Monday, March 06, 2006

Toxic Disinhibition and Blog Comments

Have you noticed how free people feel to make comments on blogs to others that they would not necessarily make in the course of normal conversation? John Suler, a psychologist at Rider University, has a good post on aggression and cyberspace and an article on the online disinhibition effect:

It's well known that people say and do things in cyberspace that they wouldn't ordinarily say or do in the face-to-face world. They loosen up, feel more uninhibited, express themselves more openly. Researchers call this the "disinhibition effect." It's a double-edged sword. Sometimes people share very personal things about themselves. They reveal secret emotions, fears, wishes. Or they show unusual acts of kindness and generosity. We may call this benign disinhibition.

On the other hand, the disinhibition effect may not be so benign. Out spills rude language and harsh criticisms, anger, hatred, even threats. Or people explore the dark underworld of the internet, places of pornography and violence, places they would never visit in the real world. We might call this toxic disinhibition.

On the benign side, the disinhibition indicates an attempt to understand and explore oneself, to work through problems and find new ways of being. And sometimes, in toxic disinhibition, it is simply a blind catharsis, an acting out of unsavory needs and wishes without any personal growth at all.

What causes this online disinhibition? What is it about cyberspace that loosens the psychological barriers that block the release of these inner feelings and needs? Several factors are at play. For some people, one or two of them produces the lion's share of the disinhibition effect. In most cases, though, these factors interact with each other, supplement each other, resulting in a more complex, amplified effect.

Suler talks about how people hide behind anonymity on the internet and feel they can say more hostile and aggressive things online than they would to a person's face. As I have said before, I do not mind if commenters wish to stay anonymous but I will ask my readers and commenters to please remember when responding to others, do not say things that you would not tell someone to their face--that goes for identifiable commenters also. I happen to be one of those people who is not terribly afraid of conflict. If I saw you in person and we were having a discussion, I would say the same things to you in person that I would online. I have a strong tolerance for negative comments, etc. (Remember, I deal with the most negative aspects of human behavior on a regular basis). They do not bother me terribly, however, they do bother others so please, respect the other commenters on this site and disagree in a polite manner. Any other suggestions for how to keep comments civil are welcome. Thanks!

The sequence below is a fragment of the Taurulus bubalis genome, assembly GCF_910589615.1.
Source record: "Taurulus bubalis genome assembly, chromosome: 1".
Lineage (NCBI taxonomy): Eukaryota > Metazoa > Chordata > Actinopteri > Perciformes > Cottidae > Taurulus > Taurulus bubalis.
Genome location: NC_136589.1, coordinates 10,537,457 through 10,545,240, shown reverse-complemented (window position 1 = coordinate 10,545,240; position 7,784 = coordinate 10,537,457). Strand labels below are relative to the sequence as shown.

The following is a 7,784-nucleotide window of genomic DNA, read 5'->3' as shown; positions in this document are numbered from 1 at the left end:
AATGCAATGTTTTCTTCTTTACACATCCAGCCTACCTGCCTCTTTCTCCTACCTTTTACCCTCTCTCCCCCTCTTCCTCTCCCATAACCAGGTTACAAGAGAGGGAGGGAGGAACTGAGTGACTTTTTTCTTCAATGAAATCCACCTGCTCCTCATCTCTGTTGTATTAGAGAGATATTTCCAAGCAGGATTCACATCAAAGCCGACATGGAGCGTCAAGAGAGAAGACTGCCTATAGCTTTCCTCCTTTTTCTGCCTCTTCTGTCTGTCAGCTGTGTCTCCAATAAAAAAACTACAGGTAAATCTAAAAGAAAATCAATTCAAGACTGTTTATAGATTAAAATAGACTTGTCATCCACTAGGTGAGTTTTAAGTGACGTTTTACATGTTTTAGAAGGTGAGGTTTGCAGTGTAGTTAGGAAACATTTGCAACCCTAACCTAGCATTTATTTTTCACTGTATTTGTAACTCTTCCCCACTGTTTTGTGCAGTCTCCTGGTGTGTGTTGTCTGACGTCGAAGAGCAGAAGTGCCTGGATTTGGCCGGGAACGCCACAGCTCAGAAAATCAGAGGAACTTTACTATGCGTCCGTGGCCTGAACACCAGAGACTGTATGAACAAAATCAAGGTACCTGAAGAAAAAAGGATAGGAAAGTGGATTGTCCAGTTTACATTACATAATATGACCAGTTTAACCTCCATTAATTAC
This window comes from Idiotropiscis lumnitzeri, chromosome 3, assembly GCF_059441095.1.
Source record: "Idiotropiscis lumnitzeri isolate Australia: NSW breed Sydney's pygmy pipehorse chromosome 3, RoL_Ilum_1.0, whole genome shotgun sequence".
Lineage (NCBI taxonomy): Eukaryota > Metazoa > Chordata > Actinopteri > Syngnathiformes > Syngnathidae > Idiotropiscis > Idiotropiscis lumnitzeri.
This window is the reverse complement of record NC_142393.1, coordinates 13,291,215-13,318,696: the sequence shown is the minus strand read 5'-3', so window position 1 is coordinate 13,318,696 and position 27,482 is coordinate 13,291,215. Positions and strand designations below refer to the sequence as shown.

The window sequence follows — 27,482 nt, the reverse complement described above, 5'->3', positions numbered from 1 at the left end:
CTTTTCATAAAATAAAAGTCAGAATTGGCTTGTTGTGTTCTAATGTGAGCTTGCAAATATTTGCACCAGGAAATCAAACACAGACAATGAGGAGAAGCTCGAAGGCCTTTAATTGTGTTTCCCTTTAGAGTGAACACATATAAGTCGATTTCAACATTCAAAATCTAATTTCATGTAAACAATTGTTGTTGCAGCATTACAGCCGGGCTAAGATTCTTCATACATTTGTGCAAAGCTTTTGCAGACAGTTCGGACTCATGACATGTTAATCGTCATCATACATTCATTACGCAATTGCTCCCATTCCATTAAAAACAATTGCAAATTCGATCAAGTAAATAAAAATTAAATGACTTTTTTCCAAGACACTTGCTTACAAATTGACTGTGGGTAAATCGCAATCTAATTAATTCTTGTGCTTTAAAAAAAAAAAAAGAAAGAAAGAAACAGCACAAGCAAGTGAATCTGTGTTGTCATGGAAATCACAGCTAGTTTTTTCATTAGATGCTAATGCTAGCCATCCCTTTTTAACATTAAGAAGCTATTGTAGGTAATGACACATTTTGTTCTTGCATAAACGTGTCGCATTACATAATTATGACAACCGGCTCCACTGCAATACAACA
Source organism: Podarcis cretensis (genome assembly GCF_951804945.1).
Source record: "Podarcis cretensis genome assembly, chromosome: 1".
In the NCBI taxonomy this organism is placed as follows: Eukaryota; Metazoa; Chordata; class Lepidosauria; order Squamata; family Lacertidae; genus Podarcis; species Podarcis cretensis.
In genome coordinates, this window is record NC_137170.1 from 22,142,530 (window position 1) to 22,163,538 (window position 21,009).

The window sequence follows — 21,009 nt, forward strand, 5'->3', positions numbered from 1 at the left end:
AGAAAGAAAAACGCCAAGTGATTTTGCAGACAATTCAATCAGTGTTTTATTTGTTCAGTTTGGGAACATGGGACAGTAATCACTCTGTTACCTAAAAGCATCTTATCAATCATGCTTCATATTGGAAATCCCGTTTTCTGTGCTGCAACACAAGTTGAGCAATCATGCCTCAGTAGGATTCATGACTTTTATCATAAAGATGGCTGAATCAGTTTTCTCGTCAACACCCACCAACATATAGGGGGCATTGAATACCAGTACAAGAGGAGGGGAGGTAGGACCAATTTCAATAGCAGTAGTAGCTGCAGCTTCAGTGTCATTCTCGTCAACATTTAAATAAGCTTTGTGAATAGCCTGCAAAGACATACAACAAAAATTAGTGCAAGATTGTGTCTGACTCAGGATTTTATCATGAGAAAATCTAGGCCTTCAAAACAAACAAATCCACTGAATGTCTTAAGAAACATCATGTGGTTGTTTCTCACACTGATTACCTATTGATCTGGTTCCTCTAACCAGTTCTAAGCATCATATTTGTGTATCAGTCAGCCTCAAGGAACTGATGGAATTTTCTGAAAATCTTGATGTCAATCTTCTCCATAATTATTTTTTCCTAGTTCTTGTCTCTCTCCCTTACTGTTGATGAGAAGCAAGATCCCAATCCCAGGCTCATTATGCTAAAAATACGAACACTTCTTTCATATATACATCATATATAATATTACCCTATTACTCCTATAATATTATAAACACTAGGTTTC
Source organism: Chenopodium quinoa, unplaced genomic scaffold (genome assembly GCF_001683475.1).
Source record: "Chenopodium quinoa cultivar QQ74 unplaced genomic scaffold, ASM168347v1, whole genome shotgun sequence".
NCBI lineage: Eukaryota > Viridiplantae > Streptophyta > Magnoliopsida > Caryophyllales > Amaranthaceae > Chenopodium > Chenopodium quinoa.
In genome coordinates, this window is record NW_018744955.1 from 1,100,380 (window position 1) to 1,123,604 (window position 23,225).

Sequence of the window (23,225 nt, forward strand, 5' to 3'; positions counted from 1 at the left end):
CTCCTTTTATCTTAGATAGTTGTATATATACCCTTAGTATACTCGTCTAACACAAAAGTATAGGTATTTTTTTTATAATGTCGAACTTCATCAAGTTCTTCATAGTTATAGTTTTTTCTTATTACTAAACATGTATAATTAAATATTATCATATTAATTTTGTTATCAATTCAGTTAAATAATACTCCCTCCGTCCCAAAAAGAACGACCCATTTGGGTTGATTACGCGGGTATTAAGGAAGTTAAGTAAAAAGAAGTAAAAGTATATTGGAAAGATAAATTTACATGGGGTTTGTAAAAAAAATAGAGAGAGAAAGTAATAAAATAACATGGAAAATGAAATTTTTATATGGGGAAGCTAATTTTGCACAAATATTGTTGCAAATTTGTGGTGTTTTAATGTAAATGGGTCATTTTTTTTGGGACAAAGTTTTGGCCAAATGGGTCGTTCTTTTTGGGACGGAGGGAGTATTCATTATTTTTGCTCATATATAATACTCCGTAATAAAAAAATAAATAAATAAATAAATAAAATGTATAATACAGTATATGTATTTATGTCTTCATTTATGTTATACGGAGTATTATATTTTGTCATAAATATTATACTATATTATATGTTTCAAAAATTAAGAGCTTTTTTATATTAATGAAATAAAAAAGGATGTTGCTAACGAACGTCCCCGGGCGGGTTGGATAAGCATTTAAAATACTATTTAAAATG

Blogger Greg Kuperberg said...

The way to invite the bare minimum of self-restraint would be to change the Blogger settings on comments to require a Blogger identity. It is very easy to set up a Blogger account as a pseudonym, so there is no loss of confidentiality. But commenters would then have the tiniest little bit of reputation to protect, their Blogger screen names. It could make a big psychological difference.

This is what Ann Althouse does in her blog. You can post comments, but you have to have a Blogger account. It's a very simple way to make things better.

3:21 PM, March 06, 2006  
Blogger Dave said...

Althouse gets plenty of negative commentary so, not to be too negative, that shoots to shit the idea that having a blogger account inhibits one's tendency toward aggression or negativity. One thing has nothing to do with the other.

3:29 PM, March 06, 2006  
Blogger Greg Kuperberg said...

I'm not saying that it solves everything. I have been on the Internet for a long time and I know better than that. I'm sure that it helps. Blogger-account comments are at least better, on average, than 100% anonymous comments. (Nor is the problem "negative" comments in general, but more specifically unconstructive comments.)

Besides, with the Blogger comments you can at least know when two comments came from the same person. There is a lot of "who's on first" confusion with the comments labelled "anonymous".

4:06 PM, March 06, 2006  
Anonymous Anonymous said...